Ride With The Devil Movie Review
As Civil War dramas go, the unromanticized anti-epic "Ride With the Devil" is the polar opposite of "Gone With the Wind."
Bleak, deceptively simple and realistic, the battles are dirty, bloody and unwieldy, the heroes are reluctant young soldiers, fighting only because they feel compelled to do so.
It's a story of a handful of provisional soldiers in a part of the Civil War fought on the Western frontier of Missouri -- hundreds of miles from the definitive action -- where, in the absence of official battalions from the North or the South, neighbors have taken up arms against each other in hit-and-run guerrilla skirmishes that will ultimately decide nothing.
Based on Daniel Woodrell's novel "Woe to Live On" and directed by Ang Lee, who seems these days to specialize in nailing the moods and cultures of eras gone by ("Sense and Sensibility," "The Ice Storm"), this isn't a large-scale war movie with massively staged battles, and it's not about the greater political and humanitarian issues of the war. It's about individual tragedies and personal triumphs in the face of horrible bloodshed.
Tobey Maguire (also in this week's "The Cider House Rules"), stars as the unassuming son of a Dutch immigrant, initially uninterested in the conflict until Northern-sympathizing Jayhawkers murder his father.
Over the next year he becomes a tentative soldier for the Southern-aligned Bushwhackers, defending his way of life and seeking revenge in a makeshift army, hiding out in forests and barns along side a motley crew of equally untrained neighbors (Skeet Ulrich), loyal blacks (Jeffrey Wright) and dangerous, loose-cannon soldiers of fortune (Jonathan Rhys-Meyers).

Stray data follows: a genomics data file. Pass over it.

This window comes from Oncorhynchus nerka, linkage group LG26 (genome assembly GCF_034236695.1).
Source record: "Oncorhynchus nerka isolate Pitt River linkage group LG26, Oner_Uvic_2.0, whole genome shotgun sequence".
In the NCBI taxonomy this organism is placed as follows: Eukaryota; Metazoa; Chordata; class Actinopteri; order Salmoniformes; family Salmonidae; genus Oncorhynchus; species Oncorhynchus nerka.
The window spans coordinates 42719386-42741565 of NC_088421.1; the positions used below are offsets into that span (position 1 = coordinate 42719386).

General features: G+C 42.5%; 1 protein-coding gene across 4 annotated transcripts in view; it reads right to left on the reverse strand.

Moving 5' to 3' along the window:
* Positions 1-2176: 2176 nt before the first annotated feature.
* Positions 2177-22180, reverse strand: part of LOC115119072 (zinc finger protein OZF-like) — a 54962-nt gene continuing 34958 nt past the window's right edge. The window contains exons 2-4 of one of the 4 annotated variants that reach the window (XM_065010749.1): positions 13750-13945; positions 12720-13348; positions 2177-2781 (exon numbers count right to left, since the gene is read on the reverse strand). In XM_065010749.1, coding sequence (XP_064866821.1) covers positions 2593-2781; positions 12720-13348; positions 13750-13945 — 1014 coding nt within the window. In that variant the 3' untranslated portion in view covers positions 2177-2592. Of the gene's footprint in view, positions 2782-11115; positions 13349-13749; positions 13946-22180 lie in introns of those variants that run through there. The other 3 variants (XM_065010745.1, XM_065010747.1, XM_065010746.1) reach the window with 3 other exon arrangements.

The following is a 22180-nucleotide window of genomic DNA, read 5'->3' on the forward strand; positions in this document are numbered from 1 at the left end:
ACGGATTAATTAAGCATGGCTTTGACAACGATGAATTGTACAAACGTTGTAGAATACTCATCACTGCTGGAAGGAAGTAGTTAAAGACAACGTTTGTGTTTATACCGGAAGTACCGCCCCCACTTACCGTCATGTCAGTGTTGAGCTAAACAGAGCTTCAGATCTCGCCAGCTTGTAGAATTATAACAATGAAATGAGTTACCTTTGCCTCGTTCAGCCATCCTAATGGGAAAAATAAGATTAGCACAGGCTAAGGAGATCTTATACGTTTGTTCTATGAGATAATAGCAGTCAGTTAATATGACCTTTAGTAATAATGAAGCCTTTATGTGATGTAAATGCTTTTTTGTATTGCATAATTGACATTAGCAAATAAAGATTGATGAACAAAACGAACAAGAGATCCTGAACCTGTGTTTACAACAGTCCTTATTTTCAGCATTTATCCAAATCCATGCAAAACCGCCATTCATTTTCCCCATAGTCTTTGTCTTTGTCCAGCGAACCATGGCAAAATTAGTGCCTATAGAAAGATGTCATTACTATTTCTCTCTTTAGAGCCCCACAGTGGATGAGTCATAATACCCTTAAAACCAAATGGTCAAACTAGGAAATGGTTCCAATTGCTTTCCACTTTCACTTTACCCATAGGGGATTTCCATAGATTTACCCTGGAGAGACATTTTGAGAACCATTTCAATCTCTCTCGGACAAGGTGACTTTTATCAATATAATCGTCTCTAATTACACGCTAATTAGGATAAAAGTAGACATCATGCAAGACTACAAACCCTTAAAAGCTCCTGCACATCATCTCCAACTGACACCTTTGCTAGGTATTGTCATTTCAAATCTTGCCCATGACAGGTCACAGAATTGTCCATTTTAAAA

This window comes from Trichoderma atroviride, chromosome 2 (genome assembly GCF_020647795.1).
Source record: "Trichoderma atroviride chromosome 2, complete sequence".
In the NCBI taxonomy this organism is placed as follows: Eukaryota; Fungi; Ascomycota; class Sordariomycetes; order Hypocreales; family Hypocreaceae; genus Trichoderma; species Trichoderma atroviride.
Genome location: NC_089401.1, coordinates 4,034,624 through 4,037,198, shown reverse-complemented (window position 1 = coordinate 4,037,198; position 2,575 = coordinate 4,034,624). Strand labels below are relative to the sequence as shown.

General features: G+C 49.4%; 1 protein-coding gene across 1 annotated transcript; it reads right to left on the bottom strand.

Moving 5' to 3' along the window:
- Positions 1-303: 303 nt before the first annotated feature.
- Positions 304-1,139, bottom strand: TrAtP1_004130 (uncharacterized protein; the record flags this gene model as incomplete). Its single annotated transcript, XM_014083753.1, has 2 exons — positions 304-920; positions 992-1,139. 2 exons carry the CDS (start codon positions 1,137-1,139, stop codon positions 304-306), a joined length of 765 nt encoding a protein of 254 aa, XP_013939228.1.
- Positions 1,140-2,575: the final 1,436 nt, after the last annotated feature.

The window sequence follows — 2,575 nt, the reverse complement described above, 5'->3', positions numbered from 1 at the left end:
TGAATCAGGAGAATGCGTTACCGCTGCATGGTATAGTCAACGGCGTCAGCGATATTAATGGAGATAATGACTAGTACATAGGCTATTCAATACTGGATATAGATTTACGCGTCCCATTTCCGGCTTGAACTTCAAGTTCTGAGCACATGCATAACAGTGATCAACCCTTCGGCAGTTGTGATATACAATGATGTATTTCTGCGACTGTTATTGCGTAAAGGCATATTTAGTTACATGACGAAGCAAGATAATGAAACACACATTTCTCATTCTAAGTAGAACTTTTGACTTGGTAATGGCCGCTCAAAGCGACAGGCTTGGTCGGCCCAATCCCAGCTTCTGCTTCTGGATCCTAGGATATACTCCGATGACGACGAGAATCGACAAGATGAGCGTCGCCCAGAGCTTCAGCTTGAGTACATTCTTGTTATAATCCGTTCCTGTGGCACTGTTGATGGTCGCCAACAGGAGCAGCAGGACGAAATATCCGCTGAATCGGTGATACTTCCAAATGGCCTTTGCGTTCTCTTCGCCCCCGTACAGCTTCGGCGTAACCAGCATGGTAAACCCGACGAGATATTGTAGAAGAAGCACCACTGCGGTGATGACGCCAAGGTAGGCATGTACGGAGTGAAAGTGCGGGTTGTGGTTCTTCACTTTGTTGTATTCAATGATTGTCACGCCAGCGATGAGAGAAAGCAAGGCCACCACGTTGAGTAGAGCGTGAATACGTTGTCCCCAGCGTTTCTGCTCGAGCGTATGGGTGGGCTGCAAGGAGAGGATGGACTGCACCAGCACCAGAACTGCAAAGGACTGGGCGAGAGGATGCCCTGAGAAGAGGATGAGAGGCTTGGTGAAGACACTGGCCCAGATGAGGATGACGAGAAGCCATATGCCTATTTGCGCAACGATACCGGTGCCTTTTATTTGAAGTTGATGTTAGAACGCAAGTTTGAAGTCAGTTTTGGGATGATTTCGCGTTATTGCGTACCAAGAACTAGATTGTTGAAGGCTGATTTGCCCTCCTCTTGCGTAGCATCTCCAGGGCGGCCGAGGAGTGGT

There is no typical story arch here and no cinematically grandiose shots of cavalry thundering over hills in massive invasions or climactic death scenes. But the real nitty gritty of 19th Century warfare -- the brutality, the primitive violence of unsophisticated firearms -- is powerfully depicted on a soldier-by-soldier scale.
However, "Ride" is more about the way the war devastated simple Southerners, the futility of the fight they waged, and the personal journeys of this handful of men.
There's little in the way of excitement here (although the few spontaneous battle scenes do have spirit), but Lee's gentle stream approach is so natural that even the inevitable people-are-people bonding between initially racist Maguire and proud, quiet Wright ("Basquiat") feels unscripted and sincere. They find common ground in being thrust together into circumstances where neither of them feel they belong.
Just for the record, Wright gives the best, most subtly complex performance in the film as a black man fighting for the South out of loyalty to his friend (Ulrich, "Chill Factor"), rather than loyalty to the cause. He is the movie's conscience.
Although "Ride With the Devil" opens with a rather clumsy, expository history lesson, and it takes a few scenes to adjust to seeing these particular actors in a costume drama, Lee's rather contemporary casting is more effective than one might think, with the eloquent and well-written period dialogue (by "Ice Storm" scribe James Schamus) flowing with genuine weight from even Ulrich's Calvin Klein lips.
Even sweet-'n'-sexy folk-pop diva Jewel does a commendable job with her first acting role, as a war widow who helps hide the Bushwhackers on her in-law's property, becoming the object of desire for both Ulrich and Maguire.
There is one notable exception, however: Jonathan Rhys-Davies looks like he's had trouble shaking his "Velvet Goldmine" glam-rock persona. With his Fabio-esque mane, milky skin and sexpot pout, he couldn't be more out of place if he was added the film in post-production like Jar-Jar Binks.